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eMachines EL1352-10e Product Reviews

High Technology Product Reviews | Trends and News | eMachines EL1352-10e Product Reviews
If you're looking to spend $500 period, then the eMachines EL1352-10e ($499.99), a Costco desktop, is a complete desktop PC that includes a 20-inch widescreen monitor in a single box. It's more capable than other nettops in its price range, plus it's still more compact than most of the mini-towers out there. The EL1352 is a good example of a simple PC that can serve many functions for a decent price.

Specifications
Type
Value
Processor Family
AMD Athlon II
RAM
3 GB
Storage Capacity (as Tested)
300 GB
Graphics Card
nVidia GeForce 6150 SE
Primary Optical Drive
Dual-Layer DVD+/-RW
Operating System
Microsoft Windows 7 Home Premium
Design
The EL1352 is a compact, small form factor (SFF) desktop PC with enough space inside for a full-sized DVD burner and internal hard drive. Contrast this with the eMachines Mini-e ER1402-05 ($299.99 list, 4 stars), which is a nettop you can hide behind an HDTV. The Mini-e and nettops like it are so compact because it uses a notebook-class drive and lacks an optical drive. In any case, the EL1352 is essentially a glossy black refresh of the white SFF chassis I saw last year in the eMachines EL1300G-01w ($298 list, 3 stars).

There's space for a half-height PCIe x16 graphics card and a PCIe x1 card in the system, but that's about it. The two DIMM slots are full, so you will have to pop the 1GB stick out and replace it with a 2GB stick to max the system out at 4GB. Unless you're a multitasking maniac that never closes a program window, you should be ok with the stock 3GB on this basic system. Outside, there's a whopping 9 USB 2.0 ports to hook up all those iPods, cameras, and smartphones. The system is VGA-only, but since it comes with a monitor, that's not a bad thing.

Features
The included eMachines E202H 20-inch widescreen monitor is basic, but it gets the job done. The monitor's native resolution is 1,600 by 900 with a 16:9 aspect ratio. This means it can easily display 720p HD content, but it can't display 1080p HD content without scaling down. The monitor was sufficiently fast to display smooth 720p HD trailers from YouTube, but when I tried playing back 1080p, there was quite a bit of jerkiness. That's no doubt due to the system's single-core processor and ancient GeForce 6150SE graphics.

Other features of the system include built-in speakers in the monitor, which are sufficient for Web videos and basic sounds. However, you will probably want to hook up a pair of headphones if you're listening to music: The speakers are a little tinny. I do like that eMachines decided to install Windows 7 Home Premium rather than Windows 7 Starter or XP. So, you will have all the benefits of Windows 7 and not a hobbled or older OS, respectively. The EL1352 has a 320GB hard drive (7,200rpm), which is pretty good: You can store thousands of MP3s, photos, and videos on the hard drive.

Like other retail systems from Acer/eMachines/Gateway, there's a bunch of trialware and bloatware on the system. Pre-loading software and shortcuts to sites help keep the price of the system low, but the programs can be annoying nonetheless. eMachines still uses Welcome Center (a remnant of Windows Vista) to display ads from eBay, Skype, eMachines Game Zone (Wild Tangent), Netflix, and the 6-month trial for Norton Internet Security. There are also shortcuts on the desktop and Start menu for most of this bloatware. Systems like the Editors' Choice winning Asus Essentio CM1630-05 ($479.99 list, 4 stars) do a better job handling bloatware: The system points to where the software is still available for download, but it's not pre-loaded.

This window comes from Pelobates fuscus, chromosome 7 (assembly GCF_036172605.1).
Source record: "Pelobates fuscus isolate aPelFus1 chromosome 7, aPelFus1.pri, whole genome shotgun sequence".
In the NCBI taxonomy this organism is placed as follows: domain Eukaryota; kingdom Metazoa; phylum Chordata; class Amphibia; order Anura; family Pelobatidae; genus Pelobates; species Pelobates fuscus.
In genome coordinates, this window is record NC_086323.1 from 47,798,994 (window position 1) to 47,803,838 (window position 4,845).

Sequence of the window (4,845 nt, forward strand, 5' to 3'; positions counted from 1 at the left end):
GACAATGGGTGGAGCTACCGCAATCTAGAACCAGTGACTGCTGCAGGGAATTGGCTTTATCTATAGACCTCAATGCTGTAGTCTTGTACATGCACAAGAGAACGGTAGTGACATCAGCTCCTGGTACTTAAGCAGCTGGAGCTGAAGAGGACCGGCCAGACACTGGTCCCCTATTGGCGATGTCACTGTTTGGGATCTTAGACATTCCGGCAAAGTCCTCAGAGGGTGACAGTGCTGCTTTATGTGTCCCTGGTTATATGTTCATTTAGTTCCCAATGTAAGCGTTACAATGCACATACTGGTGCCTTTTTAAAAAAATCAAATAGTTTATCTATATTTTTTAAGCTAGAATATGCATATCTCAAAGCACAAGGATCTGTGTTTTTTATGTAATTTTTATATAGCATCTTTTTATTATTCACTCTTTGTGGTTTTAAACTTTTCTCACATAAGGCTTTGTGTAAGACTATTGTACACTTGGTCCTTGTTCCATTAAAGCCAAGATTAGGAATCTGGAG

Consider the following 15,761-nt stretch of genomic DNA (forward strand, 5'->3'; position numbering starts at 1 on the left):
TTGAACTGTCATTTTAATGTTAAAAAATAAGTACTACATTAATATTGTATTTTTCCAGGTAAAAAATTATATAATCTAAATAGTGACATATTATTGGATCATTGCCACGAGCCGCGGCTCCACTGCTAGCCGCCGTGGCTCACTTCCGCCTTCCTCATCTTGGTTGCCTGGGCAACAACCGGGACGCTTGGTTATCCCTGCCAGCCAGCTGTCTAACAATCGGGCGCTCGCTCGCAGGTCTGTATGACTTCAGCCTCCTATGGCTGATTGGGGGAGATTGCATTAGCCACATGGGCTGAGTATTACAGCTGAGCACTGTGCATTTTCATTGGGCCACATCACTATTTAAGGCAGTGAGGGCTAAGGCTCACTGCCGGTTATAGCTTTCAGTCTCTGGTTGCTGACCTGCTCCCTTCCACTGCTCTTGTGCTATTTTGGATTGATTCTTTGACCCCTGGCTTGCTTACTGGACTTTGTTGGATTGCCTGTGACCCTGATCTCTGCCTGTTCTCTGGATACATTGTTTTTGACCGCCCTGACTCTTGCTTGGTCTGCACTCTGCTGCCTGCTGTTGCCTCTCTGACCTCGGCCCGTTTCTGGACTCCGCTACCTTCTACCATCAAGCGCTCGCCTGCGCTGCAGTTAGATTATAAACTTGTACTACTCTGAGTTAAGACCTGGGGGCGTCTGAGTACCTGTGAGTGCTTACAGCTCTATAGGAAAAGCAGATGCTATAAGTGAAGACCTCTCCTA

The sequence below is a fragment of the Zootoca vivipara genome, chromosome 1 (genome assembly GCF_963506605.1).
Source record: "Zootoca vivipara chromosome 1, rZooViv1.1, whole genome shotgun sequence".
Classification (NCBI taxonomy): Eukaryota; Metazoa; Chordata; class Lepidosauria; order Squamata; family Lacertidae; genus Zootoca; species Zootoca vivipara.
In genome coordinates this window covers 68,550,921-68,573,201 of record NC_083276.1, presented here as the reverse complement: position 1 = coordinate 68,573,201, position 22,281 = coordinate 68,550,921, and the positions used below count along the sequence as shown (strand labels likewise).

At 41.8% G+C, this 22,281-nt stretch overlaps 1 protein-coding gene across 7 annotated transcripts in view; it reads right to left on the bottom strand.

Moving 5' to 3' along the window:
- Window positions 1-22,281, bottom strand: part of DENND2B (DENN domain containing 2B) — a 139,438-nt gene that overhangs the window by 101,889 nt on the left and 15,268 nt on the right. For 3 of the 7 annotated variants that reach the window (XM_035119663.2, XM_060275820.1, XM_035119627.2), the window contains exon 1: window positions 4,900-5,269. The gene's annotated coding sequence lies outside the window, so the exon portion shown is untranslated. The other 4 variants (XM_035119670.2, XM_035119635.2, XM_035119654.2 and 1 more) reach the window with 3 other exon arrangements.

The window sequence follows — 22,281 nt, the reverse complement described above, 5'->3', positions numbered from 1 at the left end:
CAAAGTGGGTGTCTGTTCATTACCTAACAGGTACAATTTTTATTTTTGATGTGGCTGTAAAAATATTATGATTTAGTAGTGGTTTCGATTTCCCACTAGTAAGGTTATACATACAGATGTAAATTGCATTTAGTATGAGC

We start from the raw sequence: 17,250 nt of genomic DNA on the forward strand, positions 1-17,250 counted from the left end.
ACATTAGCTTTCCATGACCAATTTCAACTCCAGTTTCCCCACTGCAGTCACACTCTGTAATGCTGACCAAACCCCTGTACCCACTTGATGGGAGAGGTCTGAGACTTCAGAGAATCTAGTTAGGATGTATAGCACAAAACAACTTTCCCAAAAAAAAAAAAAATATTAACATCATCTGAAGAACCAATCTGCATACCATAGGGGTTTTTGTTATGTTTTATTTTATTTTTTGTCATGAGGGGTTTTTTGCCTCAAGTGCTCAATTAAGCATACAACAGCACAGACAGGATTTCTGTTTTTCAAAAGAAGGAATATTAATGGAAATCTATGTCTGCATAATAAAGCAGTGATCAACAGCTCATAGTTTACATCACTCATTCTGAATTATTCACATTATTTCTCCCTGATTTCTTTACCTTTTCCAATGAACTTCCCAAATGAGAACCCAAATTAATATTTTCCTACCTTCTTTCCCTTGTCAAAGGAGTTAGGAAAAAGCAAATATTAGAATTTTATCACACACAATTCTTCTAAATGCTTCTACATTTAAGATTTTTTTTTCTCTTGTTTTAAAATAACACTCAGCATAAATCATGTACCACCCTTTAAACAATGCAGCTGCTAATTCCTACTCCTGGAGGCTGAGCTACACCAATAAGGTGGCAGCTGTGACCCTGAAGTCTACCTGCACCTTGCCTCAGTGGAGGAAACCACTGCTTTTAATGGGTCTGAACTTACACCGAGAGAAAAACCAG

The EL1352-10e bundle is available exclusively through Costco, and as a result the system has a two-year warranty on the whole system. This is a lot better than buying a similar (but differently configured) EL1352 desktop from another store, since most others only offer a one-year warranty. Costco also has one of the most accommodating return policies in the business (90 days instead of the usual 14).

Performance
The EL1352-10e won't win any speed awards, which is to be expected at this price point. However, the system is faster than compact nettops. The E EL1352-10e took 8 minutes 36 seconds to finish our HandBrake video encoding test and 10:12 to finish the Photoshop CS5 test. Compact nettops like the Lenovo IdeaCentre Q150 ($399 direct, 4 stars) (12:31 Handbrake, 23:38 CS5) and Giada N20 (stay tune for our review) (12:19 Handbrake, 23:29 CS5) take up to twice as long. Dual-core systems like the Asus CM1630-05 and HP Pavilion p6607c-b ($799.99 list. 3 stars) take a lot less time to finish the tests. Call the EL1352-10e a happy medium between the compact nettops and the full-sized tower PCs. The EL1352-10e comes with older Nvidia GeForce 6150SE graphics, so it couldn't run our 3D tests and games.

Compared with nettops, the EL1352-10e is quite capable in a package that is larger than the Lenovo Q150 or Giada N20. The optical drive and internal expansion alone makes the EL1352 more useful, unless all you're interested in is a simple PC that can be hidden. If you discount the $159 for the monitor, the desktop itself comes to about $340, which is well within the entry-level category. Add the monitor and you have a full system in box you can take home and hook up in minutes. The EL1352 doesn't quite knock the Asus Essentio CM1630-05 off of its perch as our sub-$500 entry-level Editors' Choice because the EL1352-10e is burdened with bloatware and an older integrated graphics chipset. That said, it's still a good choice for those who want to spend $500 without having to worry about getting a separate monitor.

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